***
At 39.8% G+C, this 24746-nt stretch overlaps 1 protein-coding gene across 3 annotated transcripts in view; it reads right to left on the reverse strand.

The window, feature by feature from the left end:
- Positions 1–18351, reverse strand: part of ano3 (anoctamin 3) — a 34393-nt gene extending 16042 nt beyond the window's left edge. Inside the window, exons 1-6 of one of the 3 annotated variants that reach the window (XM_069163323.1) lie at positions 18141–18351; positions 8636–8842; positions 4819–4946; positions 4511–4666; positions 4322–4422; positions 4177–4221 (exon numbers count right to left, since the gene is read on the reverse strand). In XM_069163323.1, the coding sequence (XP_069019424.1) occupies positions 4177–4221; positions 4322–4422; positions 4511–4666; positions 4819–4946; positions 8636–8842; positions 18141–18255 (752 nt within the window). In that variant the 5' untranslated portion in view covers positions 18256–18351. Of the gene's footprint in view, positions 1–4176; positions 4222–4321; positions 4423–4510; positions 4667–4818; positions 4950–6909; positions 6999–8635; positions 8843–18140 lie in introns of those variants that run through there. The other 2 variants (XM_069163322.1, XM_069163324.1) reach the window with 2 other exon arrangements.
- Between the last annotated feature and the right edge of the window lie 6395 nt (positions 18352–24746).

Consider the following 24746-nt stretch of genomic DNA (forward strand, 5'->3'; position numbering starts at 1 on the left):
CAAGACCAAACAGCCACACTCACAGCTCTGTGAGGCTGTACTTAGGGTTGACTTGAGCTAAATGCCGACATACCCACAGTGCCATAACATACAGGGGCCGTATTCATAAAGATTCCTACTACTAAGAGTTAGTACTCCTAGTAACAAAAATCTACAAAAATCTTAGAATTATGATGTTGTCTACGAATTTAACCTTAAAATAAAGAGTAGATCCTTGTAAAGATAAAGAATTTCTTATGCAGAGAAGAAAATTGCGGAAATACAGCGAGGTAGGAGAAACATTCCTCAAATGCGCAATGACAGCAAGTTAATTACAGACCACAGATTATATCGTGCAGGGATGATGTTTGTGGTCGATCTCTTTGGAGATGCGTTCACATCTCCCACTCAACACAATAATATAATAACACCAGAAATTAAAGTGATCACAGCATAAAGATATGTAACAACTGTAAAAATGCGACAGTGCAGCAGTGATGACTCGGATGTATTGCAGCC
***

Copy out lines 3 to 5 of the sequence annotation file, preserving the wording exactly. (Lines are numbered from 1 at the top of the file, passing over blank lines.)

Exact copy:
- Positions 1–18351, reverse strand: part of ano3 (anoctamin 3) — a 34393-nt gene extending 16042 nt beyond the window's left edge. Inside the window, exons 1-6 of one of the 3 annotated variants that reach the window (XM_069163323.1) lie at positions 18141–18351; positions 8636–8842; positions 4819–4946; positions 4511–4666; positions 4322–4422; positions 4177–4221 (exon numbers count right to left, since the gene is read on the reverse strand). In XM_069163323.1, the coding sequence (XP_069019424.1) occupies positions 4177–4221; positions 4322–4422; positions 4511–4666; positions 4819–4946; positions 8636–8842; positions 18141–18255 (752 nt within the window). In that variant the 5' untranslated portion in view covers positions 18256–18351. Of the gene's footprint in view, positions 1–4176; positions 4222–4321; positions 4423–4510; positions 4667–4818; positions 4950–6909; positions 6999–8635; positions 8843–18140 lie in introns of those variants that run through there. The other 2 variants (XM_069163322.1, XM_069163324.1) reach the window with 2 other exon arrangements.
- Between the last annotated feature and the right edge of the window lie 6395 nt (positions 18352–24746).

Consider the following 24746-nt stretch of genomic DNA (forward strand, 5'->3'; position numbering starts at 1 on the left):